When Shelley Dunbar set out to build a new four-bedroom home outside of Boulder, Co. she had one goal in mind: "To be off the grid; to be carbon neutral," as she puts it.
At 4,800 square feet of house, that took some doing. The house required 48 solar panels for electricity, special energy efficient panels for insulation and seven wells for geothermal heating and cooling. The added cost for going green? About $200,000 ($40,000 of which will be refunded through a government-funded rebate program.)
"Hopefully, we won’t ever be dependent on fossil fuels to heat our home," says Dunbar, a former professional rock climber, who located her outdoor and travel accessories company, Sea To Summit, within the city limits so employees could bike to work. "My primary interest is doing right by the planet."
Shelly and husband Andrew plan to occupy their house later this summer and estimate it’ll take 14 years to break even on their solar and geothermal investment. "It’s not so bad considering this is our dream home and we plan to have this house for the rest of our lives," says Dunbar, noting she hopes to see more eco-friendly homes in her community soon. "I have the will and I’m lucky enough to have the money to be able to afford to do this, but it is expensive."
Not to worry, says Jessica Jenson, CEO of the consumer website lowimpactliving.com. There’s plenty homeowners can do to reduce energy consumption – and reduce their monthly utility bills -- without breaking the bank.
"I think a lot of people get it stuck in their minds that they have to go solar to have an impact and at $20,000 to $30,000 [for a solar powered electrical system] that’s cost prohibitive to many people," she says. "It doesn’t have to be expensive."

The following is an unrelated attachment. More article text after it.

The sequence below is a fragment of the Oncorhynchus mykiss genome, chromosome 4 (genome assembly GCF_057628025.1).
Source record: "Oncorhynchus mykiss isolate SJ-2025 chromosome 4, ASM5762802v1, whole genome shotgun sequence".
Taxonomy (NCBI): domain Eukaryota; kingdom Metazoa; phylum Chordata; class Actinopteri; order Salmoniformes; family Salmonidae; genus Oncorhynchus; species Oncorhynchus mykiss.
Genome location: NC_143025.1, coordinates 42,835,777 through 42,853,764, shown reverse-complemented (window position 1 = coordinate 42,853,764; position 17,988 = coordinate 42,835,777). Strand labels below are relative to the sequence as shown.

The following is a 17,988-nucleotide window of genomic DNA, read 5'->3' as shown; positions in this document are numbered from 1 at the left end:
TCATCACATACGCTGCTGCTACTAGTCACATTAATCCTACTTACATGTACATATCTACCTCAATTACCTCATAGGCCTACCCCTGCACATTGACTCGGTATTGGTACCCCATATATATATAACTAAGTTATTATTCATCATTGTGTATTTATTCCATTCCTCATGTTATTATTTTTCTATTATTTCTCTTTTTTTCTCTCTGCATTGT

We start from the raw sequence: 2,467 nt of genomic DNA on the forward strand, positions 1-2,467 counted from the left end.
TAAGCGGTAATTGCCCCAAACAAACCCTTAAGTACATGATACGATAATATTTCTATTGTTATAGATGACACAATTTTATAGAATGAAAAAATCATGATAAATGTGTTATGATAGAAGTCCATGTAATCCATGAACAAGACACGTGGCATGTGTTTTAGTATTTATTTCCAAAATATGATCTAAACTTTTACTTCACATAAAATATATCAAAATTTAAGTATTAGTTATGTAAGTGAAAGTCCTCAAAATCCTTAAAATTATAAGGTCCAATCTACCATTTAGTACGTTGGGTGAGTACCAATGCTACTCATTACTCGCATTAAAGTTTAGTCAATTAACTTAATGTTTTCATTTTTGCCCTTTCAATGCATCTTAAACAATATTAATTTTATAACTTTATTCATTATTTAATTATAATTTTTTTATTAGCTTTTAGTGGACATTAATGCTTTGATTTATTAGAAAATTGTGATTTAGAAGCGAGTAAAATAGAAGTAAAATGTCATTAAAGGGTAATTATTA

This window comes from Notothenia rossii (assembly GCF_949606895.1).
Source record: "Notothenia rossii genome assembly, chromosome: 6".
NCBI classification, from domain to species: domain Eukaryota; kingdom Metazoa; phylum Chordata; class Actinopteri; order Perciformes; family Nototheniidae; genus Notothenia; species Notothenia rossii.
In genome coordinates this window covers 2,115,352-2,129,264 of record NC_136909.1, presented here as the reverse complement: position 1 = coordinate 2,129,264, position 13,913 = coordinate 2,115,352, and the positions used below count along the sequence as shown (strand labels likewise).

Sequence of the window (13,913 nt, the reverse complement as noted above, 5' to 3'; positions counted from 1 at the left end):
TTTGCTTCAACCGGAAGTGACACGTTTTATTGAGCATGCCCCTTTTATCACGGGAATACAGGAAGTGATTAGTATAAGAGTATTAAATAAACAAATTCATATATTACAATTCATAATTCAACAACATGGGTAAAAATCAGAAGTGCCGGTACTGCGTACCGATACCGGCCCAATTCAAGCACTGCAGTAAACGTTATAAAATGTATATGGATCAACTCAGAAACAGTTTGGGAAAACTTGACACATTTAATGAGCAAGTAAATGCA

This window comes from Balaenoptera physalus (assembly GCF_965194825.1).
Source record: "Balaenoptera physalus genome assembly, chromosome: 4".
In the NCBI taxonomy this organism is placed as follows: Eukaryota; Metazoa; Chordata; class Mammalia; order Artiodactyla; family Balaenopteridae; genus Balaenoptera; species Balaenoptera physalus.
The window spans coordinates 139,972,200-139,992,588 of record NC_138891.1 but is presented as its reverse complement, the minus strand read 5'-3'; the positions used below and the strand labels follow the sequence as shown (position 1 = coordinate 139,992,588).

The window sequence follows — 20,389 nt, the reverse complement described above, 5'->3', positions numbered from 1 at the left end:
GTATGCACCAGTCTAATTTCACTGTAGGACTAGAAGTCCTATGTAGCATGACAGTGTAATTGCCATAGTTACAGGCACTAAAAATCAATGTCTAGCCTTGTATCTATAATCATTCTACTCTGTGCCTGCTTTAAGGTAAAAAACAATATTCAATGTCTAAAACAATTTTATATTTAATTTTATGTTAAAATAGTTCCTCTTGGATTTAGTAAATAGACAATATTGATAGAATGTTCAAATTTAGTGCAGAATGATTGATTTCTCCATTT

Heat And Hot Water
For example, it doesn’t cost a thing to simply turn down your water heater’s thermostat setting. "Most people run their water heater too high anyway," says Jensen.
Most homeowners should keep their water heater at about 120 degrees, she says. If you have a high, medium and low settings, keep it on medium. "If it’s any hotter, you end up mixing it with cold water anyway so it makes sense to just lower the temperature," says Jensen.
For each ten-degree reduction in water temperature, you’ll save between 3 percent and 5 percent in energy costs, according to the Energy Efficiency and Renewable Energy (EERE) online consumer’s guide from the Department of Energy.
And don’t forget the outside of your water heater either. A simple insulation blanket costs just $10 to $20 and can reduce standby heat losses by up to 45 percent, saving you up to 9 percent a year in water heating costs.
Why spend money heating or cooling your home when you’re at work or gone for the weekend?
For a one-time cost of about $300, you can purchase a programmable thermostat. It adjusts your home’s temperature using preset information that triggers your system to turn on just before you get home so the house feels comfortable.
The Partnership for Advancing Technology in Housing, a volunteer group of homebuilders, product manufacturers and federal housing agencies, notes you’ll offset the cost of the thermostat in one to two years through savings on your energy bill.
By setting your thermostat to 78 degrees or higher in the summer and 62 degrees or lower when you’re not at home, it notes, you’ll save roughly 10 percent a year in energy costs.
At a cost of just a few extra dollars, replacing your incandescent light bulbs with compact fluorescent bulbs (which use 30 percent less energy) wins the no-brainer award.
If every homeowner in America replaced his five most frequently used light bulbs with ones that have earned the ENERGY STAR rating, the nation would save nearly $8 billion each year in energy costs -- as well as prevent greenhouse gases equivalent to the emissions from nearly 10 million cars, according to ENERGY STAR, a joint program of the Energy Department and Environmental Protection Agency.
Jensen also urges homeowners to consider light-emitting diode, or LED, lighting. "LED technology has made great strides in recent years so they’re ten times more efficient than even compact fluorescent lights," she says.
In the battle to reduce energy waste, sustainable landscapes provide an equally big bang for the buck. It’s all about plant selection and placement.